Defining the Beam

From this photo the beam looks very sturdy and stable, but its actually quite fragile. If you stepped on it you might fall through it.

One of the last tasks tackled during excavations at the mill was trying to better understand the purpose and size of the large beam that seems to divide the stamp room and wash house. We’d uncovered this piece of architecture weeks ago but we never fully cleaned it off of all the sediment in order to help preserve it (its much more fragile than it looks-in some places it’s almost rotted through) until the very end of the field season.

Lots of rain the previous Sunday helped us out a lot by saturating the wood and surrounding sediment, thereby defining notches and where sediment could be removed from the fragile wood. We spent the morning cleaning up the beam and found quite a few mortises and post holes in it. this beam definitely supported vertical beams, probably support posts for the southern wall of the stamp room. When we were done the beam looked great, and really stands as an excellent example of the construction techniques of those working at Cliff.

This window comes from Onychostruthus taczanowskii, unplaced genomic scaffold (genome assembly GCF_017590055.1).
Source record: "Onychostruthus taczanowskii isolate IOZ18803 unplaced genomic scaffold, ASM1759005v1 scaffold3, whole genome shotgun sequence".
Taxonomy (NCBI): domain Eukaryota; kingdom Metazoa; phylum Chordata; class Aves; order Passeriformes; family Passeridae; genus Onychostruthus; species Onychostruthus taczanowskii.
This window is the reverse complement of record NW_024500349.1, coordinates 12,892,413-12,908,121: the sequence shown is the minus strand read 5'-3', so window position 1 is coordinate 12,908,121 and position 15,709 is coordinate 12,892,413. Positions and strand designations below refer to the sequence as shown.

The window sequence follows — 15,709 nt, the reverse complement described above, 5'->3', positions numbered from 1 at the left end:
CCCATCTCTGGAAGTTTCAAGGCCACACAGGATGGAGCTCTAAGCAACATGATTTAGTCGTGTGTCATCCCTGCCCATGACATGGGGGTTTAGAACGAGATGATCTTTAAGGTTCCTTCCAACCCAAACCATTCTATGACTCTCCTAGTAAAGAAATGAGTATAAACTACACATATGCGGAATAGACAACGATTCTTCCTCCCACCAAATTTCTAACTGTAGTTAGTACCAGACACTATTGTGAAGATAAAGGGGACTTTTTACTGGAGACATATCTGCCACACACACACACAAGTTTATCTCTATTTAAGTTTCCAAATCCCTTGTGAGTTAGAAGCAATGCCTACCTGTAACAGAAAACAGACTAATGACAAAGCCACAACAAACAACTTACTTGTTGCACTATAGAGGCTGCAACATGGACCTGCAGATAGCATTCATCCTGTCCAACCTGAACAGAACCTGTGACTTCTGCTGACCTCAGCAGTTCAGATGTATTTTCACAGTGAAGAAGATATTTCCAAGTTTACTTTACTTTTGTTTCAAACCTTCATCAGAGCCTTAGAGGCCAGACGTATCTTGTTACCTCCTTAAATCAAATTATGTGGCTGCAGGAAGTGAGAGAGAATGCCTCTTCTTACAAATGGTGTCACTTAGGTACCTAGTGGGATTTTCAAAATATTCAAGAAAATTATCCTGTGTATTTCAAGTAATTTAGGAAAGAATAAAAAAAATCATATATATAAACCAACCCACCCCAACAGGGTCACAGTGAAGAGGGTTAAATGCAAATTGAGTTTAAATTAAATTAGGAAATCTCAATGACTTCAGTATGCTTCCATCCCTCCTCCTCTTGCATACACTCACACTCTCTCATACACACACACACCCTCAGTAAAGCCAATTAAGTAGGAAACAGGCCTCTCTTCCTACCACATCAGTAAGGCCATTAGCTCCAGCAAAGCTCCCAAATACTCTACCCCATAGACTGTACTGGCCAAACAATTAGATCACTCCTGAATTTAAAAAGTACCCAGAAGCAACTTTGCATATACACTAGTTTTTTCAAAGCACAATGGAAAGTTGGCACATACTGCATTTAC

Now looking west. The white is a layer of latex for a soil peel of the excavation's soil stratigraphy. Also note how not all the mortise joint holes line up. Could this mean modification over time?

View looking east. Note all the mortise joints in the beam. The smaller ones on each side of the larger post joints were likely housing smaller diagonal support beams

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About Sean Gohman

Currently a PhD Degree seeking student in the Michigan Tech University's Industrial Heritage and Archaeology program.

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